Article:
Putting It Into Practice
Elected officers are members of the board with assigned roles focused on regulating the day-to-day activities of the organization and maintaining its success. Each position should have a clear role defined in the organization's bylaws.
The board of directors is not required to nominate elected officers in Kansas. However, elected officer roles can not only prove helpful in ensuring the effectiveness of the board of directors, but also provide a foundation of leadership.
The four elected officers required for nonprofits in Kansas include:
- President: As the leader of the board, the president commonly has authority over key activities like signing contracts and hiring or firing employees. This role differs from the CEO/executive director position, which the board typically hires after assigning the president role.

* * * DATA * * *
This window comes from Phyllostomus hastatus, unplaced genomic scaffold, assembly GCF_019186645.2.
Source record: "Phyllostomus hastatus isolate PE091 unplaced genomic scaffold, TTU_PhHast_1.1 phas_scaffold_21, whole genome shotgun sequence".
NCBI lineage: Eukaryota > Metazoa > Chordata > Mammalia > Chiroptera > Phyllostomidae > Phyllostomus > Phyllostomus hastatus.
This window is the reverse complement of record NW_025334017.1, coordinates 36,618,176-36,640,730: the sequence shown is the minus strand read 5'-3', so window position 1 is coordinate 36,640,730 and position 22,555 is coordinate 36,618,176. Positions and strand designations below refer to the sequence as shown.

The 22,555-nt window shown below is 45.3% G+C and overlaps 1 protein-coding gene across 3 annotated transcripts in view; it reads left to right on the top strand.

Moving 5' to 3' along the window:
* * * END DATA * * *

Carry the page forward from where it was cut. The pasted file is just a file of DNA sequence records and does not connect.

- Vice President: The vice president serves as support for the president. In many cases, the vice president moves into the role of president after the current president completes their term.
- Treasurer: The treasurer is responsible for evaluating the financial health of the organization by keeping track of receipts and spending.
- Secretary: This individual serves as the organizer of the board meetings, which may include scheduling the meetings, informing board members of the meeting schedule, planning the meeting agendas, and recording meeting minutes.
Forming a board of directors is an essential part of creating and operating a nonprofit in Kansas. Ideally, this group will advocate for your organization's best interests in everything from finances to public relations. To form or expand a board of directors that will best represent your nonprofit’s needs, search for members who will uphold your organization’s mission and purpose.